However, I didn’t have that kind of cash readily available.
But I did have a retirement account with enough money to purchase a house. So I converted my IRA account to a Self-Directed IRA, which can be used to purchase real estate and other alternate investments that you normally can’t buy using a retirement account.
Conflicting Advice About Real Estate Investing
There is a lot of conflicting advice out there when it comes to investing in rental properties. Real estate investors are mostly divided into two camps:
- Those that like to pay cash for properties.
- Those that like to use leverage (borrowed money) to purchase real estate.
Below, I’ll cover the advantages and disadvantages for why each camp operates the way they do. Then I’ll run the numbers for each one to see what they reveal.
Why Pay Cash for Real Estate?
Those of us that like to pay cash vs. financing our real estate investments do it for several different reasons:
- You don’t have to go to the trouble going to the bank for a mortgage.
- When you pay cash, you don’t pay interest to the bank.
- All the cash flow from the investment property goes to you instead of the bank.
- There is almost no chance that you will lose your entire investment.
- When you have cash, you can act more quickly when you find a good investment property.
- No risk of foreclosure.
- Vacancies don’t put you in a financial hole.
- The rent is almost all profit.
Risks of Paying Cash for an Investment Property
There are a few risks and disadvantages involved with paying cash for real estate, though overall the risks are minimal. Here are some of the risks involved:
- No tax deduction for mortgage interest.
- Less diversification- You can’t buy as many properties with the same amount of money.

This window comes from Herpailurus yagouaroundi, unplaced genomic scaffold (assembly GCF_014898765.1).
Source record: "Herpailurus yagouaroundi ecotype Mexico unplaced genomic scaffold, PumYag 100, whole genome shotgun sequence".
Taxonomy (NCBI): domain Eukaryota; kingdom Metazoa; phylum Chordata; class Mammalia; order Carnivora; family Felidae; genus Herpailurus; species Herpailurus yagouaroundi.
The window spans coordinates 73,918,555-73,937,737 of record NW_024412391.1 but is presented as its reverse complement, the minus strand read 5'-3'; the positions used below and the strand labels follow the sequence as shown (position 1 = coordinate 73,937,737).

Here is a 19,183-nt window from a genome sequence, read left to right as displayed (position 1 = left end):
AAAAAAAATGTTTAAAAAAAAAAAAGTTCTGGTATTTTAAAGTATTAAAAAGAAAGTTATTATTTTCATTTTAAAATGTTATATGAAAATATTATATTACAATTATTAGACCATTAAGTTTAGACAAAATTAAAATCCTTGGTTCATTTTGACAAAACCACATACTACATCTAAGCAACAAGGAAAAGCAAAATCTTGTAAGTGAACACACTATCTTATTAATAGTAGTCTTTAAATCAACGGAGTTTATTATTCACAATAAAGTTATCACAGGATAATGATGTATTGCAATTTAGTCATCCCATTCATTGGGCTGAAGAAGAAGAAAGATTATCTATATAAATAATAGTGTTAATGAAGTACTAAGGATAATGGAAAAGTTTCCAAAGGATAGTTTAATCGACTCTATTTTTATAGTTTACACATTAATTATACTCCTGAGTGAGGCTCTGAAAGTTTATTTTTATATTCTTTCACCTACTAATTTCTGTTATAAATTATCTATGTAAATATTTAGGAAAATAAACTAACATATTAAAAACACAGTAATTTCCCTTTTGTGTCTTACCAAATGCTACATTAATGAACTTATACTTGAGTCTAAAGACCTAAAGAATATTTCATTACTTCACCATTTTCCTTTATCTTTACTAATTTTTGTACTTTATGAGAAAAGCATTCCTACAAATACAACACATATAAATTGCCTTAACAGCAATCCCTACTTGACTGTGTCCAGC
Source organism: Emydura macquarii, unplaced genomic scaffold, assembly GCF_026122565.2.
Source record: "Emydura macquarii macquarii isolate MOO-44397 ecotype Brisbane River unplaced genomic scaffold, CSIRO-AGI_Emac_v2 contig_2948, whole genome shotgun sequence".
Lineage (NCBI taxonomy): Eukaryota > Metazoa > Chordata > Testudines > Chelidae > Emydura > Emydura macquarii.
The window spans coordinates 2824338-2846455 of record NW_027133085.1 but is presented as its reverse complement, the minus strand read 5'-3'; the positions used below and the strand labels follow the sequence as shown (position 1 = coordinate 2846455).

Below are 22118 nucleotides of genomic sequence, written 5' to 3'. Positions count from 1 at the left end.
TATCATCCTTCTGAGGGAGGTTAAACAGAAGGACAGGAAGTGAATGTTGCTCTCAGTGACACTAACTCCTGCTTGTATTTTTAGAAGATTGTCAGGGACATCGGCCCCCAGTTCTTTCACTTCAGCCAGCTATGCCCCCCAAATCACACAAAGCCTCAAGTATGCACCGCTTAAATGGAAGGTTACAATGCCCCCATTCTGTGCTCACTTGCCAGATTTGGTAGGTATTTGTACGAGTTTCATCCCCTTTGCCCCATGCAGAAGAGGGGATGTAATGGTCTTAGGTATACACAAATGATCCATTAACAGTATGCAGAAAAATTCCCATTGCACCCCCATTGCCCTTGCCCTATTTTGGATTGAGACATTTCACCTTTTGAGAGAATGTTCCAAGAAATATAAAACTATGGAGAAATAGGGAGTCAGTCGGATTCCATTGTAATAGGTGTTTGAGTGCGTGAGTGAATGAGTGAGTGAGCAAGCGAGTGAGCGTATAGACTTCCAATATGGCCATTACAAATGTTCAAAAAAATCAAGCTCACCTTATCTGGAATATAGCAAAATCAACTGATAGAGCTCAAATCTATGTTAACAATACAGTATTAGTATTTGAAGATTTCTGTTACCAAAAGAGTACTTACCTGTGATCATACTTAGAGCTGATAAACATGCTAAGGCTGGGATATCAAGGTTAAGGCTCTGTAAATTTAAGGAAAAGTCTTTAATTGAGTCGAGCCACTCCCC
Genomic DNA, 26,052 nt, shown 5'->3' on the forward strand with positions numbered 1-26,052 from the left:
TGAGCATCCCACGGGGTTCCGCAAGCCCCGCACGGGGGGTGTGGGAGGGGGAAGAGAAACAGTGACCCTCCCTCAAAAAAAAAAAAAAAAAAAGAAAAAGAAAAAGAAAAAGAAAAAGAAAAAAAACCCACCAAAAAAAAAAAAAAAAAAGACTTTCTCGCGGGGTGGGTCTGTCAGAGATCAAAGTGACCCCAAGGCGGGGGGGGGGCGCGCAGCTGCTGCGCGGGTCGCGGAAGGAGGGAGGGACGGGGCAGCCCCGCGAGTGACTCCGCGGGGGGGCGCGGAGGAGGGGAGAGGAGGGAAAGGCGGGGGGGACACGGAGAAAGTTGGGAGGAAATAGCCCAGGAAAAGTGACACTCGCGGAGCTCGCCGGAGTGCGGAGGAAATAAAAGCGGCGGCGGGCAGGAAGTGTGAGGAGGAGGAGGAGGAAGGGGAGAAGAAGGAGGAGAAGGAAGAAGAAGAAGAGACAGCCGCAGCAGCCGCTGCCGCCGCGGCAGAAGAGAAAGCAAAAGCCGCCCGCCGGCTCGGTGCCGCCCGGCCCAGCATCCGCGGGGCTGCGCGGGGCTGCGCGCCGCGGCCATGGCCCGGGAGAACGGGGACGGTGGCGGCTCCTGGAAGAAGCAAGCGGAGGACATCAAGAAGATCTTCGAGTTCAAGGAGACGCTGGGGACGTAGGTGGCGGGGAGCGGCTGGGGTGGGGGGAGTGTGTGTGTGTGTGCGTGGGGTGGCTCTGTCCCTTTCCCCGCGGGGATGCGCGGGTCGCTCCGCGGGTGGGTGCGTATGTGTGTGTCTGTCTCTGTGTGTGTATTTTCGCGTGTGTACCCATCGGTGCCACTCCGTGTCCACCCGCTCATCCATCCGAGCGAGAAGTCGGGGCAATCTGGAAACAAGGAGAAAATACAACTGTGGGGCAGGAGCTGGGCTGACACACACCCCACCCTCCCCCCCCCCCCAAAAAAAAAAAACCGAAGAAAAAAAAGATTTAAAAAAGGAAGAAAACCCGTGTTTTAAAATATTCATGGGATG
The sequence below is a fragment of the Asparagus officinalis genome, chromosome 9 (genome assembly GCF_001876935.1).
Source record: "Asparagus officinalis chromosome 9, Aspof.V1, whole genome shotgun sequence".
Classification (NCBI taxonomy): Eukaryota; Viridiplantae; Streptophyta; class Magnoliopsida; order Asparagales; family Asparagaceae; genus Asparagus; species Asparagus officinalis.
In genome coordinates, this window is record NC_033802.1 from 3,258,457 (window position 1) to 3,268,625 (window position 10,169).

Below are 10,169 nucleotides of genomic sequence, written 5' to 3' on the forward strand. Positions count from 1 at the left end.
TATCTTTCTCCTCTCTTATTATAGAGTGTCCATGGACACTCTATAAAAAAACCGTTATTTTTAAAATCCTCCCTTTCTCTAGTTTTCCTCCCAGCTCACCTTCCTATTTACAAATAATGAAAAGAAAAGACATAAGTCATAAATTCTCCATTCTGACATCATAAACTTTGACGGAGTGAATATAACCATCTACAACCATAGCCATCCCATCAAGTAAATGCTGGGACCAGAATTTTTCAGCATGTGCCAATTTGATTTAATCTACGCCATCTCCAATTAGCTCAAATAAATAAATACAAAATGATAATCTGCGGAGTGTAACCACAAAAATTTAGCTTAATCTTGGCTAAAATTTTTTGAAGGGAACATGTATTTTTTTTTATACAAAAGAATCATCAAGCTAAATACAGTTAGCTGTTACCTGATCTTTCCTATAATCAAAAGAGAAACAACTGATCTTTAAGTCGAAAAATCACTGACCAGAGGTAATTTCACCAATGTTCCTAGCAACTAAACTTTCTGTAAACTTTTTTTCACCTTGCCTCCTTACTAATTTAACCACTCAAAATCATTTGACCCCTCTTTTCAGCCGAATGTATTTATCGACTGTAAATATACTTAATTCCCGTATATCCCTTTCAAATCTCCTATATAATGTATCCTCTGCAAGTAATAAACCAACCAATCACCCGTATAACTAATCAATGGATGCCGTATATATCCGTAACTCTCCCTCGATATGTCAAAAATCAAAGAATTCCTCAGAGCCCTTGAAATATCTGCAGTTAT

Why Use a Mortgage for Real Estate Investments ?
For those that like to leverage their real estate investments, there are plenty of reasons why they believe using other people’s money is best:
- You can multiply your investment more quickly.
- Using leverage lets you buy more properties for the same amount of money.
- You can deduct mortgage interest from your taxes.
- Potential to make a higher rate of return on the money invested.
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Risks for Using a Mortgage to Finance Rental Real Estate
Anytime you use leverage to buy real estate, there are real risks and disadvantages you have to consider. Anytime you involve a third party and use their money to finance your property, it puts you at a disadvantage that increases the chance that something could go wrong. Here are some of the pitfalls:
- Your property will be foreclosed if for some reason you can’t pay the mortgage.
- Vacancies put you in a financial hole.
- Your loan could be called by the bank, forcing you to pay in full or the property will be foreclosed.
- You pay interest to the bank every month, decreasing your profits.
- If the property goes down in value, you’ll have trouble covering the mortgage if you need to sell the property.